Going Off-Piste In The 2021 Ford Bronco, Jeep Finally Has A Challenger

Going Off-Piste In The 2021 Ford Bronco, Jeep Finally Has A Challenger

Almost 25 years to the day after production of the last generation Ford Bronco ended, the new Bronco finally began rolling off the assembly line at the Wayne, Michigan assembly plant and off to dealers and customers. We’ve now had a chance to drive the big Bronco both on the road and the environment it was really created for, along narrow trails, over rocks and through mud. Read on to find out if the 2021 Ford Bronco is actually a worthy challenger for the long-time class of its own, the Jeep Wrangler. 

In preparing to take on the Wrangler, Ford engineers and designers spent a lot of time trying to understand just what it is about the Jeep that makes it so appealing to its hard-core fans. The big conclusion they came to is that there is no single Wrangler for everyone. The Jeep is one of the most customizable vehicles you can buy and many owners make it their own with a range of accessories and also by leveraging its modularity. Just like a Wrangler a Bronco can be had with two or four doors, hard or soft tops, lots of wheels and tires and major portions of the body that can be removed or replaced. 

Over a couple of half days near Austin, Texas, we had the opportunity to sample both body styles, from fully enclosed to fully open with no doors or roof. There are lots of similarities but also some crucial differences between the two vehicles. While Wrangler has been significantly modernized over the decades of its existence, in many respects it is still quite old school. You shift between two wheel drive, four-high and four-low with a mechanical lever that is surprisingly recalcitrant. There is the mandatory backup camera and a touch screen that supports Apple Carplay and Android Auto, but most of what makes it such a beast off-road remains more mechanical in nature than the Ford.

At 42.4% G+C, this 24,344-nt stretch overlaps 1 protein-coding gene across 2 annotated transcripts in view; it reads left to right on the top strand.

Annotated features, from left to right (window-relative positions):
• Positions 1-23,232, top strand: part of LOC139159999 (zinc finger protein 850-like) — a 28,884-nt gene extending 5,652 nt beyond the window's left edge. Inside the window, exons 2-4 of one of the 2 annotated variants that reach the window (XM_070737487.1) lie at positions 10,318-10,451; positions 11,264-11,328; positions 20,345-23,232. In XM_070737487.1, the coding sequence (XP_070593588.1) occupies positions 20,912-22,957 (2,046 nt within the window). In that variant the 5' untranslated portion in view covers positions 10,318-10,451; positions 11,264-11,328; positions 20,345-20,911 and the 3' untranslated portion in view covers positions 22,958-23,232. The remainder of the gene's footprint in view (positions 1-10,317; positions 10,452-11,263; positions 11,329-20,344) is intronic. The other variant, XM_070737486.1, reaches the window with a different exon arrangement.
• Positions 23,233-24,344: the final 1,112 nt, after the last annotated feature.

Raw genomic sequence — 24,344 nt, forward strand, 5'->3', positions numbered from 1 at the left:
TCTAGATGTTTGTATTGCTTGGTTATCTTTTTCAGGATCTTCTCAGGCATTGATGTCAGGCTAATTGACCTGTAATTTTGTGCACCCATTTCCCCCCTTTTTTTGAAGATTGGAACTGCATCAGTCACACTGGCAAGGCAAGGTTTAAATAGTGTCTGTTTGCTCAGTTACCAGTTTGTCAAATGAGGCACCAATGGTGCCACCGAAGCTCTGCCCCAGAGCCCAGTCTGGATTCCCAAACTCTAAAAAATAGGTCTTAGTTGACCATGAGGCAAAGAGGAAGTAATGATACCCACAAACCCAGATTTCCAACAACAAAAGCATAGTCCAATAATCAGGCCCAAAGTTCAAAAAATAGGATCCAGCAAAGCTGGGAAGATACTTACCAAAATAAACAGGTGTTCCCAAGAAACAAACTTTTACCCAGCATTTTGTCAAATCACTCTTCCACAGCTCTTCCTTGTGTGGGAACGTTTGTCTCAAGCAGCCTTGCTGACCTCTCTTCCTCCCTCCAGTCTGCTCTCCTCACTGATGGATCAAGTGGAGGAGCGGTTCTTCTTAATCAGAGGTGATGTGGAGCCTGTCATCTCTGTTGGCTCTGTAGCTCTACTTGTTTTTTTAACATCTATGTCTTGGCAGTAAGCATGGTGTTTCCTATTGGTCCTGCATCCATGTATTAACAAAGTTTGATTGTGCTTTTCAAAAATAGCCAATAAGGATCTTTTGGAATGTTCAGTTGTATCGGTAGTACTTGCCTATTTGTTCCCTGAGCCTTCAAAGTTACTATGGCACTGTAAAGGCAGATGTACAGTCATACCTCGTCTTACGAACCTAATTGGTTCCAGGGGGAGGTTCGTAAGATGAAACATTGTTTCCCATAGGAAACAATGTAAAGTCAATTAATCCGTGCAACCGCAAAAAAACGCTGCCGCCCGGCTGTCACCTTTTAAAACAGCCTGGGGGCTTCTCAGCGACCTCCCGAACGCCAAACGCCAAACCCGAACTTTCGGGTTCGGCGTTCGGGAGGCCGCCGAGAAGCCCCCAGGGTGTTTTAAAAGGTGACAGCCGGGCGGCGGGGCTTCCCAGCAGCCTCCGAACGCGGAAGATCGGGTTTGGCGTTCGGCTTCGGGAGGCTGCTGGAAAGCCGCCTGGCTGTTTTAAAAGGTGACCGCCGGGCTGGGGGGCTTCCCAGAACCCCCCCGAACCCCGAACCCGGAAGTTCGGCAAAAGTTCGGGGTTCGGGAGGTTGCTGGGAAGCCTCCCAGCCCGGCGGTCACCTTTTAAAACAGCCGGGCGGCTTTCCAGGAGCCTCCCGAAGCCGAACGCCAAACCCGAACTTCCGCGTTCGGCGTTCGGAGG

Ford has leveraged the latest electronics, sensors and actuators that can be found on its other products to make the Bronco easier to use in the rough than a Jeep, although customers don’t have to get all of the software driven bits. For example, When off-roading in more challenging environments, such as climbing a rock face with the nose pointed 25 degrees up to toward the sky you can’t really see anything of what is in front of the vehicle. In most off-roaders you would rely on friend to spot you and guide you as you carefully maneuver. Hitting a sharp rock and puncturing a tire in the wilds of Moab or the Texas hill country would put a real damper on your fun.